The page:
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    1. The problem is that most OTT video services cannot, or at least do not, have a full picture of the end user’s situation. There are differences between someone connecting via wi-fi and via HSPA, even if they have the same device.

      The point of such a service isn’t to compress everything that the user sees, but instead to determine if the stream going to the user is appropriate for the user’s device, the user’s connection and the bandwidth available in the connection to the user.

      Will a compressed video be considered worse than a video that is only delivered in a choppy and fragmented fashion?

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      1. “Will a compressed video be considered worse than a video that is only delivered in a choppy and fragmented fashion?”

        No, I believe it will be the same. Both situations are not beneficial for the end user or the video provider.

        There are many ways an OTT provider can determine the current maximum bitrate the user can handle and deliver the appropriately compressed stream. Delivery topologies like HLS and even a simple bandwidth monitor could help in determining the optimum bitrate to deliver to the viewer.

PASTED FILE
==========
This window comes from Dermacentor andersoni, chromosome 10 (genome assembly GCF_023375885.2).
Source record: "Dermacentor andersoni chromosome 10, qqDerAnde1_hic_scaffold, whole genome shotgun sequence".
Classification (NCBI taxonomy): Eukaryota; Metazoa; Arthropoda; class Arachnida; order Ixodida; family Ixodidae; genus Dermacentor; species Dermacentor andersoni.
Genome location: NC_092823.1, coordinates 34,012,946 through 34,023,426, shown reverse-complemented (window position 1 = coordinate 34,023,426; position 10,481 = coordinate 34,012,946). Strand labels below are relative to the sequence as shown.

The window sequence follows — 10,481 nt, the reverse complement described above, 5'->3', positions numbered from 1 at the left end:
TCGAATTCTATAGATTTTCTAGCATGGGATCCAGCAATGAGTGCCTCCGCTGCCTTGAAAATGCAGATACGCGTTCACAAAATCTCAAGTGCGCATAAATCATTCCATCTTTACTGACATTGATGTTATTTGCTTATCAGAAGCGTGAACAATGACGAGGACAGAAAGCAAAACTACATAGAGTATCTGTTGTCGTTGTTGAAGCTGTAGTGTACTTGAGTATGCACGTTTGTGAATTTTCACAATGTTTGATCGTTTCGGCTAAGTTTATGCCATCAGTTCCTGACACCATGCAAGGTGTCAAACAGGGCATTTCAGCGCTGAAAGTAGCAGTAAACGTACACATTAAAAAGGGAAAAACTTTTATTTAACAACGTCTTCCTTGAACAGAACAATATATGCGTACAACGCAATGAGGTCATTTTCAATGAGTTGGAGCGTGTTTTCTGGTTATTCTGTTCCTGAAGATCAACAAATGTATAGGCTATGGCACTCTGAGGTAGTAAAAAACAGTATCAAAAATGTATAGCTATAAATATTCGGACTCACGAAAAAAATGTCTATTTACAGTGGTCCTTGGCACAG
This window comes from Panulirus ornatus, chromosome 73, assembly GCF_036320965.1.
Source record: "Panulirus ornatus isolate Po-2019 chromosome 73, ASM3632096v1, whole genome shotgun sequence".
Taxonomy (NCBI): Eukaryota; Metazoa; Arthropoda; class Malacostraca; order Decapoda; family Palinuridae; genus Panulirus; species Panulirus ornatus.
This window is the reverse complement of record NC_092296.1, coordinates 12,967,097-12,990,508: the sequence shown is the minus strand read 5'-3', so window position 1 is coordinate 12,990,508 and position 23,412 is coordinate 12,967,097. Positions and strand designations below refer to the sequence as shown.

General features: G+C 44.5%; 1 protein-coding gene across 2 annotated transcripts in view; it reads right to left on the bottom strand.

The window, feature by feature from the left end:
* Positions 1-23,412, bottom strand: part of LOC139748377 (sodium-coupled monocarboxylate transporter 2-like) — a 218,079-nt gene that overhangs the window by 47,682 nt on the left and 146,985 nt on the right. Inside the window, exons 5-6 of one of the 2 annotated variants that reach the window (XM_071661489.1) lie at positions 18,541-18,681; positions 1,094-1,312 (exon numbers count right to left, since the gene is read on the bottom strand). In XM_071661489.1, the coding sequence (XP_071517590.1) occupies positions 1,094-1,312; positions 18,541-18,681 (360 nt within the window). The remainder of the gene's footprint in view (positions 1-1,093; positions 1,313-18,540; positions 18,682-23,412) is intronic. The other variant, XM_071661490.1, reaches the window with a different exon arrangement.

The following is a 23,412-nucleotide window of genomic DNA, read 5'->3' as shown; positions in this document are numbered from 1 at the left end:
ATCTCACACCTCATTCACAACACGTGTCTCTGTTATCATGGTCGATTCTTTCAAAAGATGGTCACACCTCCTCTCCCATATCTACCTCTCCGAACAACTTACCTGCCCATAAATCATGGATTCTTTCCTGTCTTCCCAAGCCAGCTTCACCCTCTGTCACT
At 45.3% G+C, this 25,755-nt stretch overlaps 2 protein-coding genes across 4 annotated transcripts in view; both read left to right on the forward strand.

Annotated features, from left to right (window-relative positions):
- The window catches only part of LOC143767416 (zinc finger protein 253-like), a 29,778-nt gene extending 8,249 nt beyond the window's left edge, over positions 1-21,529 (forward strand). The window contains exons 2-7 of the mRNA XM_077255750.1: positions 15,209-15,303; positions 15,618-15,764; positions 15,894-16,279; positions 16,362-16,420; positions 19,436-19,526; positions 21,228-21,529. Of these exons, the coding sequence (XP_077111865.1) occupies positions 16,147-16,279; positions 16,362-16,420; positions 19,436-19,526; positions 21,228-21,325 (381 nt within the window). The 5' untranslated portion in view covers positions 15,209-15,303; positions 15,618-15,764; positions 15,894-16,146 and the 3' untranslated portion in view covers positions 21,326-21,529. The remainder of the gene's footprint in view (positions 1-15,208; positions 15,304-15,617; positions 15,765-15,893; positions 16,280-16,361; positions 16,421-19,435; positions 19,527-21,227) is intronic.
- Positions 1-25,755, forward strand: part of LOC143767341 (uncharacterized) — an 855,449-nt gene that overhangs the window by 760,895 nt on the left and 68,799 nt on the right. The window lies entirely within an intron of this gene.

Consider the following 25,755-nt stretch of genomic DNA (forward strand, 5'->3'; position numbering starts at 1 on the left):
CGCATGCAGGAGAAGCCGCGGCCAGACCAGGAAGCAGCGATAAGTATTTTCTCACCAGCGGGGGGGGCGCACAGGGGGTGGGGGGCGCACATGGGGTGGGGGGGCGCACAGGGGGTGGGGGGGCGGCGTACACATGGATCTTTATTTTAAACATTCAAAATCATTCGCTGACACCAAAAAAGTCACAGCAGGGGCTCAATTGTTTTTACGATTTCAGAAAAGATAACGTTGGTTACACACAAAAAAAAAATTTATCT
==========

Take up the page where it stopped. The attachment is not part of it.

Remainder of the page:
OTT provider should also have a robust player in their app that can both automatically and manually switch between all available bitrates so that viewer can optimize their viewing experience.

        By wresting control of the viewing experience away from the Viewer and Provider, the carrier negatively impacts the entire value proposition between the Viewer and Provider.

        Carriers should work with providers by creating an Encoding Guide. This way providers know which bitrates to encode and send when a user is requesting from their network. This puts control of the viewing experience back to where it belongs.